"I'd like that," he said and watched as she straddled his lap. She smiled a bit as she encountered his early morning erection and carefully backed up just a bit, so as to make it slightly easier to 'ignore."
And then she kissed him. Soft, sweet closed-mouthed kisses. Different angles, different pressures. Some on his lips, some on his neck, his ears, behind his ears, his shoulder…back to his mouth. A smorgasbord of kisses that both delighted him, and drove him to near-distraction. He wanted the softness he had encountered inside her warm mouth. He wanted the softness he had encountered…inside her.
"Sara," he said as she took the opportunity to kiss just his lower lip.
He ran his hand up under her nightgown and touched the skin of her waist.
"Not that I'm not enjoying myself but…"
But what? How does one say certain things to a lady? One that he…well, loves, but he's not about to admit that fact just yet.
"A man has certain needs," he blurted out.
She stopped kissing him and moved her head back. There was that soft smile again.
He nodded and smiled back. "Wants."
"Ah," she said.
"Desires," he said, tugging her panties down an inch or so. He leaned forward and whispered in her ear. "I need you, Sara."
He felt her shiver slightly.
"And I need you." She leaned forward and pressed one more kiss to his lips. Another…and he was feeling that warmth again.
And every one of this man's needs began to be fulfilled.
And beyond love, beyond anything he had ever felt before.
All of a sudden, the blissful routine they had settled into had been turned on its head and his life became a bizarre slide show. Sometimes running in excruciatingly slow motion; sometimes running in triple time.
He never had to risk everything he worked for to have her. That was all in his imagination.
But, he might be risking his life, now.
Because, surely, he would die if they didn't find her alive.
He hoped so, anyway.
A double funeral.
Maybe he should tell someone of his wishes…just in case.
It was funny how they came together for the first time after he almost lost her.
Second chances. Living on borrowed time…
His mind would not stop working. Not even for a second. He was a scientist. He could find her. Damn it. He could. If only he could think straight.
But all he knew is he wanted her back.
And he got his wish. And then some. For a while.
He didn't see the signs.
He chose not to see the signs.
And she was gone.
An island. No man is an island.
Living alone. Being alone. He could do it. Surely it was temporary. He could do it.
And he did do it. Become an island of a man. But, in doing so, he ignored more signs. From other people who cared for him. From other people he cared about.
And now he had to tell Sara that Warrick was dead.
If he had seen the signs, could he have done anything? Maybe not. But, he'd never really know, would he?
He listened to her cry on the phone. Just like he had on the night she left him. On the night he convinced her that he would wait—forever, if he had to—to have her back.
Two days later, he stood by the gravesite.
"Ashes to ashes. Dust to dust…" the preacher said.
He bowed his head and tried very hard not to think of the young man whose casket stood just to the right of the huge hole in the ground. The man who had overcome so much in his life. The man with so much promise. The one person Grissom really had considered his successor. His friend.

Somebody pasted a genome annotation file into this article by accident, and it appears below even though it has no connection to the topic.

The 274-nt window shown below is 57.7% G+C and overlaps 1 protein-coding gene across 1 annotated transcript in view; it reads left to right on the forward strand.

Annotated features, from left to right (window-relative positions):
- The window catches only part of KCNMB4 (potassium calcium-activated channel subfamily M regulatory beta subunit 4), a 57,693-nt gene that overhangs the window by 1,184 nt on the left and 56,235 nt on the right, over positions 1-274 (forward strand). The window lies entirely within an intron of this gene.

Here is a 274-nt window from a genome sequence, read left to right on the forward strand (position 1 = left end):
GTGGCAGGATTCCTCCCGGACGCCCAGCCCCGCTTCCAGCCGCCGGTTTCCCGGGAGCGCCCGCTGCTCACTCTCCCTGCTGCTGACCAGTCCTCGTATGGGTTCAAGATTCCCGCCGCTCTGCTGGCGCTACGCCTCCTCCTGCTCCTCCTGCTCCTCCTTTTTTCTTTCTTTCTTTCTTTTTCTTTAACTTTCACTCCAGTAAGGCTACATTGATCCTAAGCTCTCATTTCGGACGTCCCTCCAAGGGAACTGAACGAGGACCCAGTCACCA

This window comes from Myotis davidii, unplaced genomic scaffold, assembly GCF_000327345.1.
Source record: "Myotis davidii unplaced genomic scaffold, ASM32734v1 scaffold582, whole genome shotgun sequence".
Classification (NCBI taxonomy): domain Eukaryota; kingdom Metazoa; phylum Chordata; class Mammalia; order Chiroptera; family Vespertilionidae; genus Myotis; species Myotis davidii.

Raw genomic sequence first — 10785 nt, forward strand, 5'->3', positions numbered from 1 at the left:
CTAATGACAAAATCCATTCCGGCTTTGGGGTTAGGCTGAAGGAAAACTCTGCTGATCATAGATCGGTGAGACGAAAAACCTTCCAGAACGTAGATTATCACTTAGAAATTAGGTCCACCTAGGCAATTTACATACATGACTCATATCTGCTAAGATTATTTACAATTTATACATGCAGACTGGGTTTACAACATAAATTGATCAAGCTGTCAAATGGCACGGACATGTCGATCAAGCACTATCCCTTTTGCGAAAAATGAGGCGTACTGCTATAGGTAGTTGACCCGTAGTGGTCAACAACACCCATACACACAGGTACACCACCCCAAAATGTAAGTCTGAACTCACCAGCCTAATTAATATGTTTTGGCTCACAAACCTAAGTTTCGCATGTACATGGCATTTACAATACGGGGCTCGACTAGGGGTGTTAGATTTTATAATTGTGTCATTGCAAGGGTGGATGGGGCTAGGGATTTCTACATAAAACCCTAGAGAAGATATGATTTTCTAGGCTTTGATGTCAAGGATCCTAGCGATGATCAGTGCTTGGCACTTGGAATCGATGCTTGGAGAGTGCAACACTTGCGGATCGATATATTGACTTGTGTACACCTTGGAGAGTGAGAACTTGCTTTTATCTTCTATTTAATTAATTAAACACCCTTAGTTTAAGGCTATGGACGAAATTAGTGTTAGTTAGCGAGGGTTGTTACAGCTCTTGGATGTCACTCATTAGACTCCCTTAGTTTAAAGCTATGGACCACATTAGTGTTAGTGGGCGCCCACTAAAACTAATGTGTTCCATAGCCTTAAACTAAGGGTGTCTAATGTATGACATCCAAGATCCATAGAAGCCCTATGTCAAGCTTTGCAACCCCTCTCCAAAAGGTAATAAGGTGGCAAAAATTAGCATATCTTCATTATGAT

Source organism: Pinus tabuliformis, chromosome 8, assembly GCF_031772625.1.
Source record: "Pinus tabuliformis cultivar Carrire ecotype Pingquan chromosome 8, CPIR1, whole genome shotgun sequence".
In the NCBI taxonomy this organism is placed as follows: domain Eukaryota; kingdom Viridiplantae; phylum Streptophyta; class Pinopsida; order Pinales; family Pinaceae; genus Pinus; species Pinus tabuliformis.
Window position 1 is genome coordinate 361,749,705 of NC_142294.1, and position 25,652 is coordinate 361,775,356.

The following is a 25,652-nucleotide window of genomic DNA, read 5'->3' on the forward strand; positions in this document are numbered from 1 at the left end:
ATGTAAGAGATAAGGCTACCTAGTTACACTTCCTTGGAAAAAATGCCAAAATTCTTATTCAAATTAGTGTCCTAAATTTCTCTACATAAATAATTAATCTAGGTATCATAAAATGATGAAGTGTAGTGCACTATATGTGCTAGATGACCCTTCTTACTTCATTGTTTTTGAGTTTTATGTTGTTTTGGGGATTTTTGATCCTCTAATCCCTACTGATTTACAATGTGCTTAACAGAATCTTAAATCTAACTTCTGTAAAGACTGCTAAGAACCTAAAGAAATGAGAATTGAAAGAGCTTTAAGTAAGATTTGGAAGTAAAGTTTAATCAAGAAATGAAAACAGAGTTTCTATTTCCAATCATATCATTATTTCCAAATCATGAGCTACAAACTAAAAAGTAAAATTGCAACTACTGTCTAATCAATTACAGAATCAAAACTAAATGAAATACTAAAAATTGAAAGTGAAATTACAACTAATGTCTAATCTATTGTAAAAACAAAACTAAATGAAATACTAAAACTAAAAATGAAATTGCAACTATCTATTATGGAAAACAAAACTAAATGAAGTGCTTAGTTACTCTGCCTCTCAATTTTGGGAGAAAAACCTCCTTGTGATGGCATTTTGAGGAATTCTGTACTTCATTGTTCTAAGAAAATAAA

His heart was so full. Of pain, of remorse, of all the morbid emotions that nudge people when they are trying desperately not to let the floodgates open, in fear of drowning.
And that's when he felt her hand slip into his. He didn't have to look up.
His Favorite F Word
"What kind is this?" Sara asked, as he pulled the cake out of the box and placed it in the center of the table in the breakroom.
"But chocolate is your favorite."
"It is. But—I once told Warrick there would be no cake in the breakroom when I left. That I would just be gone. And he would take over. According to Catherine, red velvet cake was his favorite, so…it's just a private joke between the two of us. Well, now the three of us since you know."
She put her arms around him and hugged him tightly. Somewhere out there, Gil knew Warrick was giving him whatever the cool version of a "thumbs-up" was.
"Second thoughts?" She asked him.
"No. I'm ready to go. More than ready. I did what I had to do. And…that's it."
Warrick's murderer was dead himself. The undersheriff did not go quietly into the night. He supposed he didn't blame the man for that part. He would not have been treated kindly in prison. Now, he could rot in hell just a tiny bit sooner than he would have.
"Should I get everyone in here?" Sara asked.
"In a moment. Just…let me hold you for a second."
She tightened her grip around him. Leaving the true lab—the people—wouldn't be easy. And he wasn't taking the coward's way out after all. These men and women were as close to him as family, and he wanted to say a proper goodbye.
But, when the door shut behind his career, he wouldn't look back. He had done a good job. They had done good jobs. They had made a difference.
But, now they had a future to face. And endless possibilities seemed to stretch out far and wide.
He thought of his favorite F-word and how it all began today.
A/N: Geez. What en epic. Again, a short story run totally amok.
I know this is somewhat similar (at least in theme) to Monsoon Season, and it all stemmed from the same challenge. I just had a lot more to say than I thought I did, and…well, I do my own editing. And, this time, instead of kamikaze self-beta! I was wimpy self- beta! It's summer. I'm too lazy to sharpen the sword.